Now that we’re in the days of the books fair, and that it’s become a trend to speak about China and the coronavirus, I would like to recommend a science-fiction work which I believe to be among the most valuable that has appeared lately. I refer to The Three-Body Problem, by mainland Chinese writer Liu Cixin. Of course, as the reader might imagine, it’s not only about science-fiction: the work offers a very interesting approach to the contemporary history of China, its role in the world and what it may represent in the future of civilization.
The trilogy of novels that begins with The Three-Body Problem has been a total success, both in China and in the West. It won some of the most relevant awards, such as the Galawry Award and the prestigious Hugo Award. It impressed me because of the brilliant way in which it interweaves fiction with elements of reality, but above all because of the hints it shows about the Chinese cultural worldview. To make this point, I will have to comment on some parts of the novel, so: spoiler alert!
The fictional part, which gives the work its title, tells the story of a civilization in a distant planet with the terrible circumstance of being in a three-sun system. Because of a physical paradox, the trajectory and movement of the three solar bodies is impossible to predict, which makes the climate of the planet completely unpredictable and extreme on occasion. This extraterrestrial civilization, in order to survive, has had to adopt a completely authoritarian and totalitarian organization. Their greatest dream is to discover another planet in the universe which is inhabitable, and which doesn’t have the three-sun problem.
However, one doesn’t know this until the end of the first volume. The story begins in a completely different way to what we’re used to seeing in the genre: in the middle of the Chinese Cultural Revolution. The historical novel component in the work is very well-rendered. Liu Cixin tells us about the travels of Ye Wenjie, a young astrophysicist trapped in the hell of political convulsion.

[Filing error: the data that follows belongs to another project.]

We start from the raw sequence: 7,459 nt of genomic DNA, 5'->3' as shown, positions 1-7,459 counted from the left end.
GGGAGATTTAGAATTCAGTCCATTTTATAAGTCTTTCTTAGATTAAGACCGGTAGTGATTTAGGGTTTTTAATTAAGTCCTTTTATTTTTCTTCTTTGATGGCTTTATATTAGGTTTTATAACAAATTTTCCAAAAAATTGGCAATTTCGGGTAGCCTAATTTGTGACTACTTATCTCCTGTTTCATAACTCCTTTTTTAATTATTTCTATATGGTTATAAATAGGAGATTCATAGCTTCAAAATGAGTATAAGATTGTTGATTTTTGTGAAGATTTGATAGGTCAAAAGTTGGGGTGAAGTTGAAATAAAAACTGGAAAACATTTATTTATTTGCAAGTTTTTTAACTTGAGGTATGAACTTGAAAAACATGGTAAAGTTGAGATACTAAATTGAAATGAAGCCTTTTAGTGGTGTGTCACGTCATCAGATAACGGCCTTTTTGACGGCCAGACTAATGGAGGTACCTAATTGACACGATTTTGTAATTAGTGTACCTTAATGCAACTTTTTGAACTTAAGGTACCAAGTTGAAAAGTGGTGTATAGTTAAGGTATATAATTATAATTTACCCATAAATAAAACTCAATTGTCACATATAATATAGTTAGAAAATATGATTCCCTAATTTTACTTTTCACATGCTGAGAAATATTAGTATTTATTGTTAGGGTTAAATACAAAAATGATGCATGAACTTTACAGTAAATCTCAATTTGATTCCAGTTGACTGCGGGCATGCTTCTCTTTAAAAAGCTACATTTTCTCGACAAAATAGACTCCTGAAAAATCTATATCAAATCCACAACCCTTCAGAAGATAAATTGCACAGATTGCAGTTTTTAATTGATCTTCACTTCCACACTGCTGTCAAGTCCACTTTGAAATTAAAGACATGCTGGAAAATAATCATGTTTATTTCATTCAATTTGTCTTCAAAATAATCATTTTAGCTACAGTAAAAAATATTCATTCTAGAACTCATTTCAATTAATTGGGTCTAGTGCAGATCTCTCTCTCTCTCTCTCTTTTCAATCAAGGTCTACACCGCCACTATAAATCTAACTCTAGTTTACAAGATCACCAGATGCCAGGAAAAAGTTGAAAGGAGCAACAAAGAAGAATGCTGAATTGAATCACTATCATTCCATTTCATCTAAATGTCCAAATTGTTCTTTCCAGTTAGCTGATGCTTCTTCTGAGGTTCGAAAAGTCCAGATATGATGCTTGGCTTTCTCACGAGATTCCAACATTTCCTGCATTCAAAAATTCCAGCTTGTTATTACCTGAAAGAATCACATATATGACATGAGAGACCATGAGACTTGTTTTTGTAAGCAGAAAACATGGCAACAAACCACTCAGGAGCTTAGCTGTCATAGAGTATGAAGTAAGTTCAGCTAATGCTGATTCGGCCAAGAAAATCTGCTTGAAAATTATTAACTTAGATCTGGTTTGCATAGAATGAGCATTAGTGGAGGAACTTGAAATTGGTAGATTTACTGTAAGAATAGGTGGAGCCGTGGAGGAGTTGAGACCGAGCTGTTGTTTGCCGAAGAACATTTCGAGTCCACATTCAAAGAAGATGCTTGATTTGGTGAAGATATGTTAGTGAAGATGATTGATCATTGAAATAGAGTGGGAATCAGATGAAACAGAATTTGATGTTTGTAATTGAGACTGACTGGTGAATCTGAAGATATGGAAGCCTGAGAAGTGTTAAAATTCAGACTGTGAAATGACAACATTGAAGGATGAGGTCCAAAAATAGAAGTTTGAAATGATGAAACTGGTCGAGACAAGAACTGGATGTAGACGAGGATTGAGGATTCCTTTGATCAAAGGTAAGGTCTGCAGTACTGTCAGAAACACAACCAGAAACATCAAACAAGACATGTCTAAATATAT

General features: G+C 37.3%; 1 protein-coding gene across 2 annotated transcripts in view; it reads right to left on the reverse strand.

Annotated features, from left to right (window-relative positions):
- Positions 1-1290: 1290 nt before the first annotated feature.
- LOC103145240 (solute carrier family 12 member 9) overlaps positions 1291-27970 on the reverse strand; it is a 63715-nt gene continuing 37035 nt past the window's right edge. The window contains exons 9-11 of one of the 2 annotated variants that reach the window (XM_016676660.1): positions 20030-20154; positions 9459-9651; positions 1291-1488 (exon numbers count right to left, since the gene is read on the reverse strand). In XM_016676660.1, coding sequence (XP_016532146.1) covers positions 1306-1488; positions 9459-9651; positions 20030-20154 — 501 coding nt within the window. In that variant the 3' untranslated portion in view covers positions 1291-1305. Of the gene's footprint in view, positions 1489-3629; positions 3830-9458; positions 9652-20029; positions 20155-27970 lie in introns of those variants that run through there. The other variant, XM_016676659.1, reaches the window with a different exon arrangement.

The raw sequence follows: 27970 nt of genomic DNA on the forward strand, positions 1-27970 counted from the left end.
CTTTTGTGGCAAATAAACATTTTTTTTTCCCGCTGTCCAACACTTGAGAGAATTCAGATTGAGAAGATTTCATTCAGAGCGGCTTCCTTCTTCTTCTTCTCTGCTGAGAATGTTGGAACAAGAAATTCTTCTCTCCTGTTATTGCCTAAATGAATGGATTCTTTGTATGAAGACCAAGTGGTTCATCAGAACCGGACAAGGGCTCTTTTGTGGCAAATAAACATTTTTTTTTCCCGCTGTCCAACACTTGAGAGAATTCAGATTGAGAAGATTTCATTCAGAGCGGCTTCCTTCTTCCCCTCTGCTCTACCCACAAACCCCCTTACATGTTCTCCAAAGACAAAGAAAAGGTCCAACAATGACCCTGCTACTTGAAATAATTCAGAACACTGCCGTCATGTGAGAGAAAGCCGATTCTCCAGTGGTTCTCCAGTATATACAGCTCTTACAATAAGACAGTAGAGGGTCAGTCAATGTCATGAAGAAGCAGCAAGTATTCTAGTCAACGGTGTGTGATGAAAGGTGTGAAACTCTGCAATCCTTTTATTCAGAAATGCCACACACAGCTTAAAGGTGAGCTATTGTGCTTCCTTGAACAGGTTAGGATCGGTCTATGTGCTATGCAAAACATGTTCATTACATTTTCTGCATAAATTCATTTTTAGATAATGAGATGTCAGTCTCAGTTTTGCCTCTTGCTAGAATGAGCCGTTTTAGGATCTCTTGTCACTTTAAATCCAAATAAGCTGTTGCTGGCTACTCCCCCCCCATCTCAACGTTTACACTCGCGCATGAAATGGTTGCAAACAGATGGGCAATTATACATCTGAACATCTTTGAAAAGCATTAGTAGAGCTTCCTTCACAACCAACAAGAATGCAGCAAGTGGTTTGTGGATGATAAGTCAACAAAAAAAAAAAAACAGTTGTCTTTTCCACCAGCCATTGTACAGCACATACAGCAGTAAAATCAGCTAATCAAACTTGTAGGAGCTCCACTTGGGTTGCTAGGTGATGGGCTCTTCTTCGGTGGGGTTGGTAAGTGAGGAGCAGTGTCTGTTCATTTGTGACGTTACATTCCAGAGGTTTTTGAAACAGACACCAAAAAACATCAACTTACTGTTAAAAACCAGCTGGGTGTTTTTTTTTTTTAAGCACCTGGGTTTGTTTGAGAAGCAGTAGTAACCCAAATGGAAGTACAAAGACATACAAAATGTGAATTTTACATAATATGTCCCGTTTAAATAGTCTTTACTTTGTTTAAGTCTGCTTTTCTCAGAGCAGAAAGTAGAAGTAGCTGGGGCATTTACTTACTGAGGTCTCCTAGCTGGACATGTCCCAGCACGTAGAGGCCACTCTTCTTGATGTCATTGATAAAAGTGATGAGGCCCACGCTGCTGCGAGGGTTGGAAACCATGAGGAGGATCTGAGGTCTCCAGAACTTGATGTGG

Ye Wenjie, after seeing the worst side of the Chinese political system, ends up in a secret military base thanks to her knowledge and skill. With the Cold War in full swing, the Chinese are worried that the Americans, or worse, the Soviets, may become the first to contact extraterrestrials. That’s why the Red Coast base keeps sending interstellar solidarity messages from the People’s Republic of China. Years later, the base would be closed, considered a delusion by the very people who built it. Nobody knows the truth: that Ye Wenjie contacted the Trisolarians and invited them to colonize Earth to stop the inherent madness of the human civilization.
I found several things striking in this novel. One of them was the representation of the Cultural Revolution. As a researcher into the history of Marxism, socialism and communism, I continue to view Maoism as something unusual. It’s hard, because at the time it was presented as the alternative, and it proposed to bring to practice some ideas I share, such as the cultural struggle against capitalism and the need for the cultural subject to remain mobilized and have active participation. In Mao’s China, there was even an acknowledgement of the existence of contradictions between the people and the bureaucracy. However, all those good ideas can also be corrupted and manipulated.
The novel shows in all its harshness the cruel madness of the Cultural Revolution: the bands of red guards deployed in the cities, armed young people who had the authority to create their own courts, judge and execute ‘the bourgeois’. It displays the spectacle of fratricidal struggles between those militias, once sectarian hatred surpassed the desire to hunt down a non-existent bourgeoisie, all that within a context of incessant references to the Great Helmsman. I was surprised by the fact that Liu Cixin was able to publish his book in China, given the totalitarian image of that country that we’re sold.
Something else you find striking when you read The Three-Body Problem: the Chinese historical conscience. All of a sudden, you find yourself in the certainty that that people has a history larger than your own, with many layers. For us, history has a path, the primitive community, Classic Antiquity, the Middle Ages, Modernity and Contemporaneity. China has lived through many more stages. They have different ones. Putting myself in their shoes, I felt as if they lived in a planet and civilization different from mine.
I gained a better understanding of why the Chinese perceive they are the center of the world. That’s why they called themselves the Middle Kingdom. For them, the period of colonial dependency on the West is the Century of Humiliation, a bitter period happily overcome thanks to Mao, which would be followed by a straight path to greatness.